There are several reasons why interventions that can only be delivered in hospitals will make little impact on deaths from neonatal pneumonia. In many societies, neonates are not taken outside the home, even if they are sick, so referral to a hospital is impossible. Often there is a preference for traditional village remedies. In addition, because the signs of severe illness can be very subtle in neonates, parents may not recognise that their infant is sick until it is too late, and geographical and financial constraints make referral to hospital very difficult for much of the world’s population. On the other hand, interventions solely at community level will not fully address the often fatal complications of hypoxaemia and apnoea. Improving supportive care and the safety and accessibility of hospitals for seriously ill newborn babies is a high priority globally. A comprehensive approach to prevention and treatment of neonatal pneumonia would therefore involve interventions at community level, in primary health facilities, and in district and tertiary hospitals.

Some preventive interventions have been shown to lead to improved outcomes. Other interventions have shown efficacy in research or atypical circumstances, and there is a need to evaluate the feasibility in other settings. For some preventive interventions and treatment, there are sound reasons for further investigation of their potential role.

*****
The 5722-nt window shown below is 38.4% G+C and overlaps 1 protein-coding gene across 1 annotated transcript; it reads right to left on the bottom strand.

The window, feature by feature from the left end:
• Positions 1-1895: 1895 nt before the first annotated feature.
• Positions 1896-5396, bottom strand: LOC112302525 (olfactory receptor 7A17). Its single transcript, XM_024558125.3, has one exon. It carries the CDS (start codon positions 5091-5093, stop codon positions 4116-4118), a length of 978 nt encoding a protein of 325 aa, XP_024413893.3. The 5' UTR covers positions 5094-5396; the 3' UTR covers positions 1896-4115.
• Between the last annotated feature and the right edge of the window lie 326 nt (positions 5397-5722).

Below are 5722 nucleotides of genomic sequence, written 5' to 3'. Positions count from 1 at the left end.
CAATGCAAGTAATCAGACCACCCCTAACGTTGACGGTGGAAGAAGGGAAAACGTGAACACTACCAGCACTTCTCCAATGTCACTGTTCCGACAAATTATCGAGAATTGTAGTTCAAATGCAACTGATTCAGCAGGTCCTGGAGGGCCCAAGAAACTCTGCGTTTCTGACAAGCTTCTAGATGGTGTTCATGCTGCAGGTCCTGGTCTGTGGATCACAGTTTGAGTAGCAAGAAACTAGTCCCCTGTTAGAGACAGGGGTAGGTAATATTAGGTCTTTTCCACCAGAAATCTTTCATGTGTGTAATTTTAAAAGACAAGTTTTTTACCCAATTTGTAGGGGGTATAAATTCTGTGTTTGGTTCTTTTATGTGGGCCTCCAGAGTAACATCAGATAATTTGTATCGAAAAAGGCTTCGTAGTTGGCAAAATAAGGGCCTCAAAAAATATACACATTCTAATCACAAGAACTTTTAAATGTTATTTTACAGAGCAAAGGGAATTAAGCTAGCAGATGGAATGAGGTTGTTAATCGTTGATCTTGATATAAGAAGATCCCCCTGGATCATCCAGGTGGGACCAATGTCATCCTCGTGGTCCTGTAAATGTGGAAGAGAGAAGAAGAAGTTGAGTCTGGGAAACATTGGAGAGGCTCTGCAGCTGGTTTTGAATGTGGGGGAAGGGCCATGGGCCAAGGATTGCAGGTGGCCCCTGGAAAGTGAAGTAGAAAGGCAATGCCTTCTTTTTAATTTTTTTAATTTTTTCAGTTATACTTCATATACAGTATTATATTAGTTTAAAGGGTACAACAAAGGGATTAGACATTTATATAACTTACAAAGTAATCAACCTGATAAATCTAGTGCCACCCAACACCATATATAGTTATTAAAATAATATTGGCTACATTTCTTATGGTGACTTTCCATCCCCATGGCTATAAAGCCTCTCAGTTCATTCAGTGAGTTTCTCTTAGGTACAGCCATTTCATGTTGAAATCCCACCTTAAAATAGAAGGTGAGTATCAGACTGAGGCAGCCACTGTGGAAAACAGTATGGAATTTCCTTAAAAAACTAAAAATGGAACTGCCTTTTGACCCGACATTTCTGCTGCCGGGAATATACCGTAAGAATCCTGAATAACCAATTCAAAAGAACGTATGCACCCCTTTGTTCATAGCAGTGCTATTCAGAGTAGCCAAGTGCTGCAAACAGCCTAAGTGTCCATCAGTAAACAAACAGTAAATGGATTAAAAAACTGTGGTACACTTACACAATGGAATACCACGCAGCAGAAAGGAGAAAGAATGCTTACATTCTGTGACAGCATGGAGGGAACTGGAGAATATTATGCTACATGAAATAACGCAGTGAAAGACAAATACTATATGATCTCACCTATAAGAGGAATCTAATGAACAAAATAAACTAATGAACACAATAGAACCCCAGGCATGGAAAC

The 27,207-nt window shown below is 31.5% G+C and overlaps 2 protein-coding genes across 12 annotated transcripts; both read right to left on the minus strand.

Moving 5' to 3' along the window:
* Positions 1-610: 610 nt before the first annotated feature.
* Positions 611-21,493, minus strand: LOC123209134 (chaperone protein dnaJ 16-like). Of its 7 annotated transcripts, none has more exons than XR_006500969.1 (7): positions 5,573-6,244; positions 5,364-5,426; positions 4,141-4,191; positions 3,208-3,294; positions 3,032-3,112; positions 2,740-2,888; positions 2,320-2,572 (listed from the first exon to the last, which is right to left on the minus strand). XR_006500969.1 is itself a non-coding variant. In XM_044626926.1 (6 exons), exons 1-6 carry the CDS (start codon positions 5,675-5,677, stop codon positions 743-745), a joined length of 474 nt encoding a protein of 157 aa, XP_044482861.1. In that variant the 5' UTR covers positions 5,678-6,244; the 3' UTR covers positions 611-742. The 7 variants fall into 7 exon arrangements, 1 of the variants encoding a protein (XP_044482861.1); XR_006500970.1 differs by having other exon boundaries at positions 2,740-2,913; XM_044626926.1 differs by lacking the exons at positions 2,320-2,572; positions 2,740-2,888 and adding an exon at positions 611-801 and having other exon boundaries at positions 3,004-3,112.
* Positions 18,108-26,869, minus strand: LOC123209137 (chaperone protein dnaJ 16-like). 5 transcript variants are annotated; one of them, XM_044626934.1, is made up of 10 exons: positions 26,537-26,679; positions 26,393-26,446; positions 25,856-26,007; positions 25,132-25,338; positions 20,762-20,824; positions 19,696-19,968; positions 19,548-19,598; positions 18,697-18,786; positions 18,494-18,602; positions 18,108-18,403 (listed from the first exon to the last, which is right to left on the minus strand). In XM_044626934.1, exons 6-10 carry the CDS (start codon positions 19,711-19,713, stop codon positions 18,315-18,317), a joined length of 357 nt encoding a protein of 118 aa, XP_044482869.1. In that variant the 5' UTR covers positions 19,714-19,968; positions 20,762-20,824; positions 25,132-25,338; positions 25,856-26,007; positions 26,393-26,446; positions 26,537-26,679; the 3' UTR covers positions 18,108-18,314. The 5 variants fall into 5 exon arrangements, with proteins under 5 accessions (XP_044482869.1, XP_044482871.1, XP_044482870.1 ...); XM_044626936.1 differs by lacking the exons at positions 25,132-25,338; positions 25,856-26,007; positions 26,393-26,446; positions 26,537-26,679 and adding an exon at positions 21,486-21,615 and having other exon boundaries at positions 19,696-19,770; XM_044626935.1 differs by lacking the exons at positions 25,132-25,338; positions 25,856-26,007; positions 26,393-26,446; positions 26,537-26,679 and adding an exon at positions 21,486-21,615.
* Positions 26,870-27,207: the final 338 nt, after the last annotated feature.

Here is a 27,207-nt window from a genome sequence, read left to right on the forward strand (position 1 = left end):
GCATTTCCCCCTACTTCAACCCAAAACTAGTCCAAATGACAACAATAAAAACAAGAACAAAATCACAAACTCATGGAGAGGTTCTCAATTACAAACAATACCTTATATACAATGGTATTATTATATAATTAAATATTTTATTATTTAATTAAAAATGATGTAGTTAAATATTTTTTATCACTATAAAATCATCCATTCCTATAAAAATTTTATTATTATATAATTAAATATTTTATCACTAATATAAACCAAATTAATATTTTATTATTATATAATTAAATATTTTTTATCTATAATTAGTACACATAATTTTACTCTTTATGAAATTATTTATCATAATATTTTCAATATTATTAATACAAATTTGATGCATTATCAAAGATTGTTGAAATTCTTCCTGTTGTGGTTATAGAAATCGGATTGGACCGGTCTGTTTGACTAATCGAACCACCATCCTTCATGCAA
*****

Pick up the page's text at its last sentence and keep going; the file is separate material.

Active management of preterm rupture of membranes

Antibiotic administration after preterm rupture of membranes is associated with a delay in delivery and a reduction in major markers of neonatal morbidity (neonatal infection, use of oxygen therapy, and abnormal cerebral ultrasound scans).52 Encouraging treatment and referral of mothers with preterm rupture of membranes would reduce the number of babies born with intrauterine and early onset pneumonia.53

Promotion of basic newborn care in communities

Early and exclusive breast feeding has been shown to decrease the risk of pneumonia in infants outside the neonatal period, and there is every reason to expect a similar or greater protective effect against late onset neonatal pneumonia.54,55